(By Janet Choi)
“A time-scarcity mindset can cause you to neglect priorities that fall outside what is immediately in front of you. It causes you to ignore tasks that are important but not urgent, like your health, relationships, reading, reflection, or exercise. Those emails and to-do list items feel more pressing than heading to the gym. You perpetually say you’ll “get to it later” but in reality those tasks fade into the background and will likely remain undone.“
Paradoxically, this feeling of being behind is actually what drives us to keep doing reactive work, putting out small fires at the expense of tending to tasks with real long-term benefit, like figuring out a better production schedule for the next stage of your project.
It turns out that frantically treading water in your worklife just to stay afloat has real cognitive consequences. According to economist Sendhil Mullainathan and psychologist Eldar Shafir authors of Scarcity: Why Having Too Little Means So Much, once we adopt a mindset of “time scarcity” (i.e. we feel over-busy, overwhelmed, or just plain behind), it induces a kind of shortsightedness that “makes us less insightful, less forward-thinking, less controlled.” In other words, the actual hours you have available to do your work could remain the same, but just feeling behind is enough to disrupt your productivity.
The good news is that it’s possible to escape the trap of time-scarcity thinking by reframing how you perceive your lack of time.
1. Defend your priorities by stating them out loud.
A time-scarcity mindset can cause you to neglect priorities that fall outside what is immediately in front of you. It causes you to ignore tasks that are important but not urgent, like your health, relationships, reading, reflection, or exercise. Those emails and to-do list items feel more pressing than heading to the gym. You perpetually say you’ll “get to it later” but in reality those tasks fade into the background and will likely remain undone.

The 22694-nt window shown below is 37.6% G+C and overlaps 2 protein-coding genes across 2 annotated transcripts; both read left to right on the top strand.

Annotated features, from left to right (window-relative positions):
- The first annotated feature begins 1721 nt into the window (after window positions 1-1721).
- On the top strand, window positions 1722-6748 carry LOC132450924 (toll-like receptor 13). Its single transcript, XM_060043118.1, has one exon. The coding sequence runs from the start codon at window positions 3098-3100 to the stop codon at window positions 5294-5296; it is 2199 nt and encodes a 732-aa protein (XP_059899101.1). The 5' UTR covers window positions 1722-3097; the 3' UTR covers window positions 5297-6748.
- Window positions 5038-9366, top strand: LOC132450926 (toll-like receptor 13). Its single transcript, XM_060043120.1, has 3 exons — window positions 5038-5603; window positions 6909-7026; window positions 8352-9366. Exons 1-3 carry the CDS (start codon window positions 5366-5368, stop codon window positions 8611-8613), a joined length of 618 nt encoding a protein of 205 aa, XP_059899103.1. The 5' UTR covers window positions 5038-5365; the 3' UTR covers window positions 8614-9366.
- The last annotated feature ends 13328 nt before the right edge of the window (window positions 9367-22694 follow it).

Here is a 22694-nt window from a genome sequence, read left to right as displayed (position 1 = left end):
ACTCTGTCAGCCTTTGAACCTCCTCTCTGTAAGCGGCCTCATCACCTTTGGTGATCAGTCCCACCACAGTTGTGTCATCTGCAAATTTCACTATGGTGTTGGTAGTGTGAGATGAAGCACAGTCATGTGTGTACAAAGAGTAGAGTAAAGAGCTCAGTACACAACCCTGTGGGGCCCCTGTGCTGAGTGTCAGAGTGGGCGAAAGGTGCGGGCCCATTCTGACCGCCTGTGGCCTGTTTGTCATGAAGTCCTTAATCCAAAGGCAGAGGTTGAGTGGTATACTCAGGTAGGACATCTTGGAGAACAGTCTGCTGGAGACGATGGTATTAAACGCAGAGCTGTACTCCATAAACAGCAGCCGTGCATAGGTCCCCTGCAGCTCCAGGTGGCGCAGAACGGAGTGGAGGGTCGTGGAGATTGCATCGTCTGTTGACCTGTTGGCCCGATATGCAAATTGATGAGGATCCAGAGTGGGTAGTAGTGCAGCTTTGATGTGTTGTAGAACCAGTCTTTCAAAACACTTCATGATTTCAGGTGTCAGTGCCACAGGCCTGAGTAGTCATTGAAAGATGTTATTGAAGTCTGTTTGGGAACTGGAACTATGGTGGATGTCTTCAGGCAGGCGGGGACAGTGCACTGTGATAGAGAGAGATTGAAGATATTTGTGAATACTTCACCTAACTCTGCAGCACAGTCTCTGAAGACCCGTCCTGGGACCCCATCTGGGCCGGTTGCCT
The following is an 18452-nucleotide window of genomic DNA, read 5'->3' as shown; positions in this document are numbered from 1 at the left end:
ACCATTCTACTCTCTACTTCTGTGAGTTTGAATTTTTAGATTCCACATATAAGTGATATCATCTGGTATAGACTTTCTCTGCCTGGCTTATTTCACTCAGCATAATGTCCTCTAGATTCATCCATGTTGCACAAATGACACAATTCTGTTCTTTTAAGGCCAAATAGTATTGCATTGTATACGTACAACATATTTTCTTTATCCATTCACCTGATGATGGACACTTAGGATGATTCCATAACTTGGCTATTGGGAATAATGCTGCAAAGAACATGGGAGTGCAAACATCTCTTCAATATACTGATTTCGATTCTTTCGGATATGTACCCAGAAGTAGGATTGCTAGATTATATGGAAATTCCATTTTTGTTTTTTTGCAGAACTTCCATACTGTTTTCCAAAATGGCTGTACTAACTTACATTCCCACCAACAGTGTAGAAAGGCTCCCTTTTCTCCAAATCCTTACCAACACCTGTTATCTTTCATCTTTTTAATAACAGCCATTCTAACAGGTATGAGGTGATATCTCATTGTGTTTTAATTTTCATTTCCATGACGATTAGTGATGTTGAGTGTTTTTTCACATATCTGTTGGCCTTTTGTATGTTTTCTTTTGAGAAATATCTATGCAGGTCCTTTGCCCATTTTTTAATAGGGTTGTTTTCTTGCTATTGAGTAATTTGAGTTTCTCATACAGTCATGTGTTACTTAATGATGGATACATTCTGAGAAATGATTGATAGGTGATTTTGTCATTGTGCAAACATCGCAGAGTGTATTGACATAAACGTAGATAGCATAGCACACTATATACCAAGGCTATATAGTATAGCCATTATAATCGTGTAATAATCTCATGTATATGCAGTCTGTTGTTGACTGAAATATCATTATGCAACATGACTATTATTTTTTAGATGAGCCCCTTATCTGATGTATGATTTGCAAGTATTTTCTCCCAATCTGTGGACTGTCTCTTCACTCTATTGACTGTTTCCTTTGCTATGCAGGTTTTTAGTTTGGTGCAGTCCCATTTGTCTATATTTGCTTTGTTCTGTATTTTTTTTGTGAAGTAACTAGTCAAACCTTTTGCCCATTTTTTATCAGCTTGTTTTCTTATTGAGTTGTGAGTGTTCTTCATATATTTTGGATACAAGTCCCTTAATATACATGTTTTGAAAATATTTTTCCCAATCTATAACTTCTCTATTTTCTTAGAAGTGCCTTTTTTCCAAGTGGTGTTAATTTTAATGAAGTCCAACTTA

To combat this, Laura Vanderkam, author of 168 Hours: You Have More Time Than You Think, suggests replacing the phrase “I don’t have time for this” with “this isn’t a priority” to surface those important but not urgent tasks. Instead of saying, “I don’t have time to work on my novel,” try saying, “My writing isn’t a priority” out loud and see how that feels. (Probably not too good at first, but that’s the point.) Rather than coming up with excuses like, “I can’t fit in going to the gym with this big deadline coming up,” say, “My well-being isn’t a priority.”
Doing this prevents you from ignoring the truth and allows you to better prioritize your goals. This shift in perspective can also help you see when you’re borrowing too much time from long-term priorities for short-term deadlines. And if something isn’t ever a priority, consider letting it go.
2. Schedule tough tasks for high-bandwidth times.